My dad always says, “No one in life ever promised you fair.”
Over the course of my life, I’ve heard and internalized this phrase so many times.
While inherently this is a pessimistic ideology, it’s a realistic one. I used to hate it when my dad would say this to me, especially when I was upset about something and wanted comfort. But as I’ve gotten older, I’ve realized he wasn’t disagreeing with me, he wanted me to go further.
It’s easier to point out when things are not fair, than it is to understand that the world allows injustice and hurt to live freely. It’s easy to say it wasn’t fair that our class only got approximately 50 days in the school building this year. It isn’t fair that we’re wearing masks that cover our beautiful faces. It especially isn’t fair that we had to compromise so much of what made Mercy what it is in order to keep others safe.
All of that is easier to say than it is to reconcile with the fact that over 500,000 people have been lost to this virus, some of whom you may know.
Over our four years at Mercy, we were taught that we live in a world where fairness is not promised, but it can be achieved. I’ve been wondering lately, why is it that we don’t have to expect fairness from others, but it is so heavily expected of us? Why do we have to be the fair ones? And then I realized, others didn’t go to Mercy.
In our time here, we have grown into a family that does what is right, no matter what that means we have to give up. We have worked to create a community where, at least in these walls, we can achieve fairness.
Mercy helps us open our eyes to what is wrong in this world, and know we have to go out and work to fix it. Whether that be decorating the world with beautiful art, or innovating new technology, it’s now our turn to leave the school building and get to work.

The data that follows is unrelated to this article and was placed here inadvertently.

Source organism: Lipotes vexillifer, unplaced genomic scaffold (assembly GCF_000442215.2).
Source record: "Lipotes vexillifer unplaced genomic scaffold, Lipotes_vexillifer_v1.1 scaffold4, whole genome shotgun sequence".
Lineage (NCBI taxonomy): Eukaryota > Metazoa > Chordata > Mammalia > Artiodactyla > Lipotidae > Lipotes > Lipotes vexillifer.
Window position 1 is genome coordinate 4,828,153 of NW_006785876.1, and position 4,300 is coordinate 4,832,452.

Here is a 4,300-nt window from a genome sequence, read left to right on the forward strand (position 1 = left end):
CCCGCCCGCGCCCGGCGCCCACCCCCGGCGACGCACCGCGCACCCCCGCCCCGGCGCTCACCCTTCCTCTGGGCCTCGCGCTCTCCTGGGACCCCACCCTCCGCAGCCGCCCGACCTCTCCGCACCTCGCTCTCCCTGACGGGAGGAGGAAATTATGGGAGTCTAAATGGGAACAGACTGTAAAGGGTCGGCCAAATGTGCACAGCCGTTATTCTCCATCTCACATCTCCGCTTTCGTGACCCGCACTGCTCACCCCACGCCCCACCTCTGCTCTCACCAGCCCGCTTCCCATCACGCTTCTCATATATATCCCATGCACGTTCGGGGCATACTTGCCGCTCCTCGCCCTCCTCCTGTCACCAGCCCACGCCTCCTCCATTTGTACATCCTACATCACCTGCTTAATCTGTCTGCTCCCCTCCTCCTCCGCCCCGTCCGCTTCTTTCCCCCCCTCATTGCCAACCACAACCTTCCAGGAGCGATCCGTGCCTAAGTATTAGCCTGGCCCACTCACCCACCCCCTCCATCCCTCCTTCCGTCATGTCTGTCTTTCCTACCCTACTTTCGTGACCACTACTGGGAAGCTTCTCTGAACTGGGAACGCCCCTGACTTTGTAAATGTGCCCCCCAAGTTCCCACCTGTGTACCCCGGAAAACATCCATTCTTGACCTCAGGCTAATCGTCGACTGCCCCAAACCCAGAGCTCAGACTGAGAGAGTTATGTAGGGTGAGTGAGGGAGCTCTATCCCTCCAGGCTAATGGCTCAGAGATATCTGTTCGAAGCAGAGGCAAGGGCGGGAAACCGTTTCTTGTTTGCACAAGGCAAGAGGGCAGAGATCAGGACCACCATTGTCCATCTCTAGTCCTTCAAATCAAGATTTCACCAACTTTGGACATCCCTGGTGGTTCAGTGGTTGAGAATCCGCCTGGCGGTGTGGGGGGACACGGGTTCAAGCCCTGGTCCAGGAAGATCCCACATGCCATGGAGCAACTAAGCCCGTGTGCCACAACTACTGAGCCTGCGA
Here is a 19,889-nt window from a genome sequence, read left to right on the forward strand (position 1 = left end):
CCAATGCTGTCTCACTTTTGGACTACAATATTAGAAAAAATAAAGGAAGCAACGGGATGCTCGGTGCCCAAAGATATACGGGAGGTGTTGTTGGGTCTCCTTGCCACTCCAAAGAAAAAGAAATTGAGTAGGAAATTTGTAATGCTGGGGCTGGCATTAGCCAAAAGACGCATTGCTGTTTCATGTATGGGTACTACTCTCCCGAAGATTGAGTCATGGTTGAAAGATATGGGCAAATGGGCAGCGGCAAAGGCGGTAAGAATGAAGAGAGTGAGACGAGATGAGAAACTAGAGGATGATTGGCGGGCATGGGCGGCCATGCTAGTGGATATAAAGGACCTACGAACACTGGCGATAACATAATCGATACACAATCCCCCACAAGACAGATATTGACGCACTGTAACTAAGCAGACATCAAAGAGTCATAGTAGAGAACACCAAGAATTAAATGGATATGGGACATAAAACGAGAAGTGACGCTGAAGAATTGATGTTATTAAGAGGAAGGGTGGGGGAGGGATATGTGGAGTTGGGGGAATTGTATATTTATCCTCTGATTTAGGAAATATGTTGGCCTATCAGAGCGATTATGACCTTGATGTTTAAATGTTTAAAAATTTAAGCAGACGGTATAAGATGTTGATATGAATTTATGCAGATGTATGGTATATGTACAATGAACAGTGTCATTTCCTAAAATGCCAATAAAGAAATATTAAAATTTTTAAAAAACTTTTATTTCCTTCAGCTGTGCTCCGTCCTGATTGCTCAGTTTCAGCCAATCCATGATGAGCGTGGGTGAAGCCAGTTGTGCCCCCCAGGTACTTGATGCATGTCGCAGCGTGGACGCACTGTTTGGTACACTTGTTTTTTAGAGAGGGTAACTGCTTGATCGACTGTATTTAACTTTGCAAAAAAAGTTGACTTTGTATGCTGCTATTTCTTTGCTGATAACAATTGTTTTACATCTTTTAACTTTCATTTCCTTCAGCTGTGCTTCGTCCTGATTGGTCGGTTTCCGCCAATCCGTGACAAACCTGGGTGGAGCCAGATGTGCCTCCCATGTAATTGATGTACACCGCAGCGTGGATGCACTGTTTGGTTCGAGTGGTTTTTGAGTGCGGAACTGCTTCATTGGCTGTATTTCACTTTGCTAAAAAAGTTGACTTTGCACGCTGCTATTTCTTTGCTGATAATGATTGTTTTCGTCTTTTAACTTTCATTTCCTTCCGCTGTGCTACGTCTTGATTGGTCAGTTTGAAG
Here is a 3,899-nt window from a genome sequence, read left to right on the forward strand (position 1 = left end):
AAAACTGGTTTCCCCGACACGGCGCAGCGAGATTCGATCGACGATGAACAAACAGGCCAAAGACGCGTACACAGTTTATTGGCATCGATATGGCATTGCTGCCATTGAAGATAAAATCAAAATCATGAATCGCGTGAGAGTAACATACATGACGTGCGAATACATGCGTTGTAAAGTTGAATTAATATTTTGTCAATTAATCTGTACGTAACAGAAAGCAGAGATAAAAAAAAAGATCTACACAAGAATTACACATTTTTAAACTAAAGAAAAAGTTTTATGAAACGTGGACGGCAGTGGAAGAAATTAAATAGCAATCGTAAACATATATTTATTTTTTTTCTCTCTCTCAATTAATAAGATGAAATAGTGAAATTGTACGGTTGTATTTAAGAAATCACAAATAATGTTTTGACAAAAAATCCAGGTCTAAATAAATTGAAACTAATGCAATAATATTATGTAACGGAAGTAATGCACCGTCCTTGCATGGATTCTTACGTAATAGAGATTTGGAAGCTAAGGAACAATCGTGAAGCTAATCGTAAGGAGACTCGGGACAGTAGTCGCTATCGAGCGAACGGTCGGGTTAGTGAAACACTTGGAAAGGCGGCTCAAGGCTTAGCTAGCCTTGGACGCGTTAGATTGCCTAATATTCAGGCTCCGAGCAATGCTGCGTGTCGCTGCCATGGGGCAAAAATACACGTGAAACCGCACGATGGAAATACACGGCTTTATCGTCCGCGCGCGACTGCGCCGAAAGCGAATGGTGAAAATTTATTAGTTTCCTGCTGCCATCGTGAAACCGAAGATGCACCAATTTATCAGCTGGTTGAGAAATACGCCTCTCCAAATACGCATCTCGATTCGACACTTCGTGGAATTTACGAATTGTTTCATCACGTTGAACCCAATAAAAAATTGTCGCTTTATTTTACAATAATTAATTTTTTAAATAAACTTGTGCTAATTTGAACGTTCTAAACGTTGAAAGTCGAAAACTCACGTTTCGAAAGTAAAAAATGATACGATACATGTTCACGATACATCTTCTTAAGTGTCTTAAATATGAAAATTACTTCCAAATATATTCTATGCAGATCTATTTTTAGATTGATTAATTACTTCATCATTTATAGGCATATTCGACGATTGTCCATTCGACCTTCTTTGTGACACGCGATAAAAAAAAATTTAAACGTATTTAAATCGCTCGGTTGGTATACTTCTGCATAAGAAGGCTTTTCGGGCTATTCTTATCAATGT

I want nothing more in this world than just a few more days, even a few more seconds in our second home, this safe haven where everyone has been celebrated to be who they want to be, but that’s not realistic.
The real world is scary, and hard, and not fair, but it also hasn’t met the class of 2021 yet. I can say with confidence that we have grown so much since those early days as freshmen, and that we are now well-informed, confident, and fearless women.
We are ready and prepared to go out and promise fairness, kindness, and empathy to every person we meet.
That is what I will take from the incredible, life-changing four years in the Mercy community.
Day by day, we will help others realize that fairness should be promised. This year, while slightly unfair and definitely bittersweet, is not the end of our time at Mercy.
Now, we get the honor to call ourselves Mercy alumnae, and the work we do in the future will be celebrated by the thousands of Mercy sisters before and yet to come. This is just the beginning.
By the time we get started on creating the environment we want to live in, the world may say that it isn’t fair that it had to put up with us, and I hope we can all say back, “World, no one ever promised you fair!”